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Jones to face familiar foes as Japan update 'historic' 2024 schedule

By Ned Lester
Eddie Jones is announced as Japan's head coach. Photo by KAZUHIRO NOGI/AFP via Getty Images

Japan’s Brave Blossoms will play a “full season” of international Tests in 2024, with four opponents visiting the land of the rising sun.

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Those opponents will be England, Italy, Georgia and New Zealand, while a Japan XV side will play a two-match series against the Maori All Blacks.

The Test against England will technically be the first Test between the two nations on Japanese soil, and will see former England coach Eddie Jones tussle with the team he coached to a silver medal at the 2019 World Cup in Japan.

The contests against both Georgia and Italy have been added to the schedule and will be played in northern Japan, with Sendai and Hokkaido hosting the matchups.

The game against the All Blacks will take place at the same venue as the 2019 Rugby World Cup final.

Jones was excited to get his second tenure as Brave Blossom’s coach underway against a familiar opponent.

“To start the domestic season with Rugby World Cup semi-finalists England and to then finish against finalists New Zealand is a great honour and a massive opportunity for Japan to benchmark our level against teams we have never beaten before in our history,” he said.

“In between, the Japan XV will take on the mighty M?ori All Blacks in what should be two entertaining matches and then we bring rugby to the north of Japan against the vibrant Italians and rapidly improving Georgians, giving us a full season.”

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JRFU President, Masato Tsuchida echoed the coach’s sentiment.

“We’re honoured to welcome Georgia and Italy to Japan this summer, in addition to England, and the All Blacks and M?ori All Blacks from New Zealand, and to host these incredible matches in front of our home fans. I would like to thank the prefectural unions, local governments and regional organisations for their support and cooperation in the public bid process to bring these matches to their regions. We are blessed with wonderful host cities and stadia, and we are delighted to be able to work with local communities to prepare for these fixtures.

“We will make every effort to ensure that the Brave Blossoms, which are making a fresh start under new Head Coach Eddie Jones, will play in packed stadiums and that people from all over the country will be able to enjoy watching these matches. We look forward to your continued support and enthusiasm for the successful growth of Japanese rugby.”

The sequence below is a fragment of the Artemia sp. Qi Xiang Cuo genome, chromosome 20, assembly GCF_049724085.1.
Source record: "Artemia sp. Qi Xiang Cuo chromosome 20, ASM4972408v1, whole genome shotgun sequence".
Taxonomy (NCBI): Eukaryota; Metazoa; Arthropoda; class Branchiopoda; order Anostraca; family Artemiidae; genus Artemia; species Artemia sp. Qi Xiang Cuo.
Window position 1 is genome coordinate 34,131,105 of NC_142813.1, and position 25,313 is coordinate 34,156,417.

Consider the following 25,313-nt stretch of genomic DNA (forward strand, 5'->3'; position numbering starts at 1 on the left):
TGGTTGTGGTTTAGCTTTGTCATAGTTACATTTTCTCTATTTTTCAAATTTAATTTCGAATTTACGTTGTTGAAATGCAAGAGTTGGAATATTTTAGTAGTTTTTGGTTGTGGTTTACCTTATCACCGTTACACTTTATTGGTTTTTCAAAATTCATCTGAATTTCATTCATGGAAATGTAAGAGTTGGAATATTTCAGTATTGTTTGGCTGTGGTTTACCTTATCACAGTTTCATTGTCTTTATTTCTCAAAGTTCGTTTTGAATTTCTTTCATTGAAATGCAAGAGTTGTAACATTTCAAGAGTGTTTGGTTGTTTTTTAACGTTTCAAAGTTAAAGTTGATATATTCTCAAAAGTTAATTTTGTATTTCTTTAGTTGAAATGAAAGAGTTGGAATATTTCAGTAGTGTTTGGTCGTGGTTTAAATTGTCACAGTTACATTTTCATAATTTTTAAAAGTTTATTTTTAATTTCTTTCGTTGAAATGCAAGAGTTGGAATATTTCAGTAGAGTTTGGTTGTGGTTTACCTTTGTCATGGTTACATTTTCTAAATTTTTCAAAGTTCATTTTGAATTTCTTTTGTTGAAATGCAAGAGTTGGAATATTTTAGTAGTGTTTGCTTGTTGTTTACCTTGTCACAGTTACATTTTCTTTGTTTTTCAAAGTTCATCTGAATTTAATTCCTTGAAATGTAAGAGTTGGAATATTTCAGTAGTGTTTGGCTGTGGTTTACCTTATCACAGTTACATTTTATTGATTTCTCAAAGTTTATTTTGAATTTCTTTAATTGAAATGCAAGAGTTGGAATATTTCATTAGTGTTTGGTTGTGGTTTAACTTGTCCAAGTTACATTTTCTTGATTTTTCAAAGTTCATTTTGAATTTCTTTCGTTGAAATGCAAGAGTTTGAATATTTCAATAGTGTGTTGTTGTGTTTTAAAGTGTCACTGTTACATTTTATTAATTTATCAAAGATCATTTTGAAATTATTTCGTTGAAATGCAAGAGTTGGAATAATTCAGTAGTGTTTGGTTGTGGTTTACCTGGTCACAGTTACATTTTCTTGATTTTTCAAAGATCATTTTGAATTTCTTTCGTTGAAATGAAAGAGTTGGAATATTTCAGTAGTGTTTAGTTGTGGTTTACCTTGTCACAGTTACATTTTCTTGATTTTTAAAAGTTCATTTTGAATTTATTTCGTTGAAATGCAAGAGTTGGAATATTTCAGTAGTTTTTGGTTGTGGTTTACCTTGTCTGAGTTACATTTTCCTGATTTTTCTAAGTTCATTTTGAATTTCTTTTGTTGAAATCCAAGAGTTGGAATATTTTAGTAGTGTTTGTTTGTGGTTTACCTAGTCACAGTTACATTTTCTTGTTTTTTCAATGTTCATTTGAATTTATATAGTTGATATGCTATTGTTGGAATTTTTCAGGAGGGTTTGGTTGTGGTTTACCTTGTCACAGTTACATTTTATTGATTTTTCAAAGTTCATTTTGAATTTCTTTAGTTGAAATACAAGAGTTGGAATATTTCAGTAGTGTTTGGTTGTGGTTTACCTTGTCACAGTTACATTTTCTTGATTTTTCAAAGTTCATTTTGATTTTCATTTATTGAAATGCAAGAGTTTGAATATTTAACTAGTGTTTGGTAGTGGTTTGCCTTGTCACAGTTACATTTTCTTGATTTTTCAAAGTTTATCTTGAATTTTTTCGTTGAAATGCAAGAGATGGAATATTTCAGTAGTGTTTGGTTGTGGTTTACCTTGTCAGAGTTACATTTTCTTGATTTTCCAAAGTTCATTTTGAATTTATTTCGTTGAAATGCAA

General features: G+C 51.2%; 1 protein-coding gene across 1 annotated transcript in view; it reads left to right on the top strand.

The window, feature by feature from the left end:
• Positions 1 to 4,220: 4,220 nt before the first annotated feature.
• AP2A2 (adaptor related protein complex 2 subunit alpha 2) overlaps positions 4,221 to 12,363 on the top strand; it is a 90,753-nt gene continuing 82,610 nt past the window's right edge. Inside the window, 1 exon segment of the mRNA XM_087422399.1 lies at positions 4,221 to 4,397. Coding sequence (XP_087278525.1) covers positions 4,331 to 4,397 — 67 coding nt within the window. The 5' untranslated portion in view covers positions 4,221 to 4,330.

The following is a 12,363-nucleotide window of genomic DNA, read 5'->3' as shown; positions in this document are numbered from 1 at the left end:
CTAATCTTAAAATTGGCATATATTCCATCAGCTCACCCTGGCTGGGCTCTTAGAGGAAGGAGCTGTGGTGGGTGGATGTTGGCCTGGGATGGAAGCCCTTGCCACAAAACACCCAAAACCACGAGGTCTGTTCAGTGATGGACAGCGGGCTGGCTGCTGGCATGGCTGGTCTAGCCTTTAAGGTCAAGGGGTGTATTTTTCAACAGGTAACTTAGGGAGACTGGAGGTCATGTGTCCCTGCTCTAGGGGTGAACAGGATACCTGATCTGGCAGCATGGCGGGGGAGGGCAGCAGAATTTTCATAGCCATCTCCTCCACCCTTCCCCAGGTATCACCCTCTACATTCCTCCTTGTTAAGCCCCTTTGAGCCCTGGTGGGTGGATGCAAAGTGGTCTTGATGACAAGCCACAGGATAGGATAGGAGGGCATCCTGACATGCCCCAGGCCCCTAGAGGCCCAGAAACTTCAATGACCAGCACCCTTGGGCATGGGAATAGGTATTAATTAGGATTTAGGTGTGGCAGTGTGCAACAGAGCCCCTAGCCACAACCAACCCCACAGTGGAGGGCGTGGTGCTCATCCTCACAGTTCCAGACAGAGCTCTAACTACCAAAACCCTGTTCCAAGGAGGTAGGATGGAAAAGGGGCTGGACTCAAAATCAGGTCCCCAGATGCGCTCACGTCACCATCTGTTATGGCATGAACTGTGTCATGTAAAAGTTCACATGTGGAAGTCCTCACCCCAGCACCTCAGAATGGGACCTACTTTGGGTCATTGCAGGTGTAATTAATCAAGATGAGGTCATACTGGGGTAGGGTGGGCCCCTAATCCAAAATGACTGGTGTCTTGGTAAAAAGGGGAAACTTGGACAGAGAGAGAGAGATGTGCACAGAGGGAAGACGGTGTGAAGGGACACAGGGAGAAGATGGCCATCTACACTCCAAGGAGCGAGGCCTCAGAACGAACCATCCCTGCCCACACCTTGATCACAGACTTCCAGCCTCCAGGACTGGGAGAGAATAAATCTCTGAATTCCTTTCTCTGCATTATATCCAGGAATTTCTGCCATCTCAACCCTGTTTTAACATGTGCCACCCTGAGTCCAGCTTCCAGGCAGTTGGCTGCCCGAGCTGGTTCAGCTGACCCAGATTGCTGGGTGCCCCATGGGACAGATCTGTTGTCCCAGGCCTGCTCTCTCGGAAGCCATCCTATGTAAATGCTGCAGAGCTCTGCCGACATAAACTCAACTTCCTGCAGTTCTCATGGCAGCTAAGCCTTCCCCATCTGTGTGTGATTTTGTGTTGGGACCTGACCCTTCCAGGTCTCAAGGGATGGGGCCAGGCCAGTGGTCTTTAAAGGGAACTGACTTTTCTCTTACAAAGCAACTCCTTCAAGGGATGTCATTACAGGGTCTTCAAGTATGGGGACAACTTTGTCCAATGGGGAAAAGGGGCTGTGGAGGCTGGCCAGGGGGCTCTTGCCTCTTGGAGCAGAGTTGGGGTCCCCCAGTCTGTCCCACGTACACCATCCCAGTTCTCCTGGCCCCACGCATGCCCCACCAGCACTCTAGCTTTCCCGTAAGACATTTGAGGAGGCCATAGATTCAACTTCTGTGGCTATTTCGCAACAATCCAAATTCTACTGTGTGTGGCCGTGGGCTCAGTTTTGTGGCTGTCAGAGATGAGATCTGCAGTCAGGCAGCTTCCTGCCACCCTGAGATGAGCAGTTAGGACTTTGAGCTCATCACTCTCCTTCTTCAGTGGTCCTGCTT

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Poorfour 11 hours ago
The AI advantage: How the next two Rugby World Cups will be won

AI models are really just larger and less transparent variants of the statistical models that have been in use since Moneyball was invented. And a big difference between the Icahn centre’s results and AI today is that ChatGPT-like Large Language Models can explain (to some degree) how they reached their conclusions. In terms of what impact they will have, I suspect it will have two primary impacts: 1) It will place a premium on coaching creativity 2) It will lead to more selections that baffle fans and pundits. Analysts will be able to run the models both ways: they will see their own team’s and players’ weaknesses and strengths as well as the opposition’s. So they will have a good idea at what the other team will be targeting and the decisive difference may well be which coaches are smart enough to think of a gameplan that the other side didn’t identify and prepare for. For players, it places a premium on three key things: 1) Having a relatively complete game with no major weaknesses (or the dedication to work on eliminating them) 2) Having the tactical flexibility to play a different game every week 3) Having a point of difference that is so compelling that there isn’t a defence for it. (3) is relatively rare even among pro players. There have been only a handful of players over the years where you knew what they were going to do and the problem was stopping it - Lomu would be the classic example. And even when someone does have that, it’s hard to sustain. Billy Vunipola in his prime was very hard to stop, but fell away quite badly when the toll on his body began to accumulate. So coaches will look for (1) - a lack of exploitable weaknesses - and (2) - the ability to exploit others’ weaknesses - ahead of hoping for (3), at least for the majority of the pack. Which is likely to mean that, as with the original Moneyball, competent, unshowy players who do the stuff that wins matches will win out over outrageous talents who can’t adapt to cover their own weaknesses. Which will leave a lot of people on the sidelines sputtering over the non-inclusion of players whose highlights reels are spectacular, but whose lowlight reels have been uncovered by AI… at least until the point where every fan has access to a sporting analysis AI.

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